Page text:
5 Tax Facts About Helping Tornado Victims

Donors can get more out of their contributions if they understand the IRS rules.


Dozens of tornadoes in late April were responsible for the deaths of more than 300 people and billions of dollars in property damage in Alabama, Georgia, Mississippi, and Tennessee. There has been an outpouring of support to help these tornado victims. While tax results should not be the only factor in lending a hand or making a contribution, it can influence your decisions. Here are five tax rules to know.

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1. You must itemize to take any deduction for charitable contributions. Be as generous as you want or can afford to be, but only those who itemize their personal deductions can get any tax benefit from them. Individuals who use the standard deduction—65.8 percent of all filers use the standard deduction—cannot deduct any charitable contributions. If you want to make a $10 donation, whether or not you can deduct it, consider texting on your mobile phone (REDCROSS at 90999; Salvation Army’s GIVE at 80888).

2. There is no deduction for your time and effort. If you contribute your services to help the victims, you do so out of personal generosity; no tax deduction is allowed. For example, if you are a construction worker who donates your time and skills to help rebuild homes, you cannot write-off the amount that you normally would have charged for these services. You can deduct all of your out-of-pocket expenses if you itemize. Thus, if you drive to Tuscaloosa, one of the hardest hit areas, you can write-off your car or truck mileage at the rate of 14 cents per mile. If you buy building materials, that expenditure is deductible. Keep a written record of your charitable driving, along with receipts or other proof of your out-of-pocket expenses for charity.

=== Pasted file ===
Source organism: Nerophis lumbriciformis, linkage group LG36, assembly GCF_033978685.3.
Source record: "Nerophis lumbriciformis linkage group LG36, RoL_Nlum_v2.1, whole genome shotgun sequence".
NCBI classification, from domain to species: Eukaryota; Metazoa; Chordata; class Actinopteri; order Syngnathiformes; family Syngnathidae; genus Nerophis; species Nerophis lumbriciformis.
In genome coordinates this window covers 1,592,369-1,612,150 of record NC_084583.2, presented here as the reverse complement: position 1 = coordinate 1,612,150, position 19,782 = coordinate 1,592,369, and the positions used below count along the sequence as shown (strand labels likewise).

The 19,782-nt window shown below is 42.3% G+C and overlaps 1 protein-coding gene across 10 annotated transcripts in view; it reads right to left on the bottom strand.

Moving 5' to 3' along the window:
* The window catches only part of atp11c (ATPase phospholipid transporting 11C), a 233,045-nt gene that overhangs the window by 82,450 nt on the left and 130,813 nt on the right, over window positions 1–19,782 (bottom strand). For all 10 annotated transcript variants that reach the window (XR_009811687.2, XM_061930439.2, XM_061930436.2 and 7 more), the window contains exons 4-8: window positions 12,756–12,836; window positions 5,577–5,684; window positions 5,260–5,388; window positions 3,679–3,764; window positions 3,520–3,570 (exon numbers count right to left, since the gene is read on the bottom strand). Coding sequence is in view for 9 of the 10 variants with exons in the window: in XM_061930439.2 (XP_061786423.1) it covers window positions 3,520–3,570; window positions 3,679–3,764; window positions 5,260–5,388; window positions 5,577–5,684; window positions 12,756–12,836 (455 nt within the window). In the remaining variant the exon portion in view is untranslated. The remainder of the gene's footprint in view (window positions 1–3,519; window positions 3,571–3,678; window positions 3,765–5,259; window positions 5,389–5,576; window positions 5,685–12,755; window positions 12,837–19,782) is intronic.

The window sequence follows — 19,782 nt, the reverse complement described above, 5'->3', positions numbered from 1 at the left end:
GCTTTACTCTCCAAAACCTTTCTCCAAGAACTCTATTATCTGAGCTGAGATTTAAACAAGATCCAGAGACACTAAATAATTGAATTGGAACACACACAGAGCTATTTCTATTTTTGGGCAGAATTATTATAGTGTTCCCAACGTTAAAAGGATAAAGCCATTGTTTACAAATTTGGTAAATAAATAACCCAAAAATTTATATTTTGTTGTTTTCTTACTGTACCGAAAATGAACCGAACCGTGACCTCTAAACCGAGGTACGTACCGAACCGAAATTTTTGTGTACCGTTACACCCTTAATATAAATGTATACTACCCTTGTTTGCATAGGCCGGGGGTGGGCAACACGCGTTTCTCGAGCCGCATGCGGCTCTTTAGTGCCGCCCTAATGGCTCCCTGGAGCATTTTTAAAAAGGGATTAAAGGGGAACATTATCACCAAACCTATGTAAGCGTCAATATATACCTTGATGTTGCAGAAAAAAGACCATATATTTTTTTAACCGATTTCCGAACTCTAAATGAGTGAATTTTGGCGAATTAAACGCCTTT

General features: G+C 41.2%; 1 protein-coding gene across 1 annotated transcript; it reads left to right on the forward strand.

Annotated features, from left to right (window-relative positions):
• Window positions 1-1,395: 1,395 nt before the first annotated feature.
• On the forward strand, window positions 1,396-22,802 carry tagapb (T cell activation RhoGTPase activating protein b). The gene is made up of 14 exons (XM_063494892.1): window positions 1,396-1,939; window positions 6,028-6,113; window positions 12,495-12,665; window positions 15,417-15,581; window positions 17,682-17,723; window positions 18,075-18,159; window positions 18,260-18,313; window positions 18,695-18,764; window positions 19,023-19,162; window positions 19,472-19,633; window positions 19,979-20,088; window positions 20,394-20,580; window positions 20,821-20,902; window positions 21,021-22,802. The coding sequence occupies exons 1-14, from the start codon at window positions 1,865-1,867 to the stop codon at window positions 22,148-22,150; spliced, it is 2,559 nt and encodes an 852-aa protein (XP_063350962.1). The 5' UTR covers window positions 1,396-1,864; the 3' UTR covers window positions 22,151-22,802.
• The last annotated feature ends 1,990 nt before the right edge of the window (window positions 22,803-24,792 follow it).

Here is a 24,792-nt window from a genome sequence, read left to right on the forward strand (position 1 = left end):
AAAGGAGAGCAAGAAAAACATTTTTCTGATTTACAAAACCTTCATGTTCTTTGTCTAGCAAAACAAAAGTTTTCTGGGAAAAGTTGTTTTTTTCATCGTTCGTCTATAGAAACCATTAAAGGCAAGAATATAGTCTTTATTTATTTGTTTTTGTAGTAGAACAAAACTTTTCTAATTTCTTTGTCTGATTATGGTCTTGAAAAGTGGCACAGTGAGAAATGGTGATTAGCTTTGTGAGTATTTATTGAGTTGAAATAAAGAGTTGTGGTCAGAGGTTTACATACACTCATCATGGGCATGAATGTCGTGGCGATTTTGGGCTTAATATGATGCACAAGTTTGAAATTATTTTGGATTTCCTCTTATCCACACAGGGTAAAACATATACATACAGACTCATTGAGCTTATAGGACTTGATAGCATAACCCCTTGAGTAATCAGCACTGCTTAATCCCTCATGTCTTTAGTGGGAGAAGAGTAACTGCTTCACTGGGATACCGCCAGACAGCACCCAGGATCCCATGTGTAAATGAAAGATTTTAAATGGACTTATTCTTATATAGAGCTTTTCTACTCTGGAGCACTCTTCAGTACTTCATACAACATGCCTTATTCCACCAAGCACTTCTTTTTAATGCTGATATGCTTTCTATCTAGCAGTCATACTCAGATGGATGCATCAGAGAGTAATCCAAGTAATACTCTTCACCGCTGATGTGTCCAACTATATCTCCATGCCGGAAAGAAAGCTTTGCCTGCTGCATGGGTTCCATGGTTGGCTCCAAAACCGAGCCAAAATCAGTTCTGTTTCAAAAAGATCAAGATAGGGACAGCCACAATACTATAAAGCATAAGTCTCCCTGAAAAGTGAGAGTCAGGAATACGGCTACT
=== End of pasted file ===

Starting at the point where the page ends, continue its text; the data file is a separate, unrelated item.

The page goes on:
3. You must meet substantiation requirements. Without required written proof, you can’t deduct anything. Cash donations of any amount must be substantiated by a bank statement, canceled check, credit card statement, or other written proof. If the donation is $250 or more, a canceled check or bank statement isn’t enough; you must receive a written acknowledgment for your gift from the charitable organization.

If you are donating used clothing and household items for which you want a deduction, you need a receipt from the charity unless it is impractical to receive one (for example, you add clothing to the Goodwill drop boxes). If you can get a receipt, all the better. You can use IRS Publication 561, Determining the Value of Donated Property to help you fix the amount of the donation for used items.

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4. Tax-deductible donations must be made to IRS-approved charities. Obviously, if you give to the American Red Cross or the Salvation Army—both well-known charities, you don’t have to worry. If you are donating to any organization you are not familiar with, especially those that may be set up specifically to accept donations for tornado victims, be sure to check whether the organization is eligible to accept tax-deduction donations.

The IRS’s Publication 78 is an online cumulative list of organizations that is continually updated to reflect newly-approved charities. If you want the biggest bang for your charitable buck, you may also want to check on how much of your donation goes to helping victims versus paying the organization’s administrative costs. Do this at Charity Navigator, Charity Watch, or Volunteer Guide.

5. You may be able to transfer IRA funds to charity. If you are age 70 and a half or older, you can transfer up to $100,000 from your IRA directly to a public charity. The transferred funds are not included in gross income. These funds count toward your required minimum distribution for the year. However, there is no double tax benefit; the transfer is not tax deductible. This transfer option is good for eligible individuals who do not itemize because it saves income taxes (the distribution that would otherwise be taxed to the IRA owner becomes tax free) even though no charitable contribution deduction can be taken. This favorable tax rule expires at the end of 2011 unless Congress extends it.

Final word: Find more details about deducting charitable donations in IRS Publication 526, Charitable Contributions. If you are concerned about how the tax rules affect you, consult with your tax advisor.

Barbara Weltman is an attorney, prolific author with such titles as J.K. Lasser’s 1001 Deductions and Tax Breaks and The Complete Idiot’s Guide to Starting a Home-Based Business. She is also the publisher of Idea of the Day and monthly e-newsletter Big Ideas for Small Business at www.barbaraweltman.com and host of Build Your Business radio. Follow her on Twitter @BarbaraWeltman.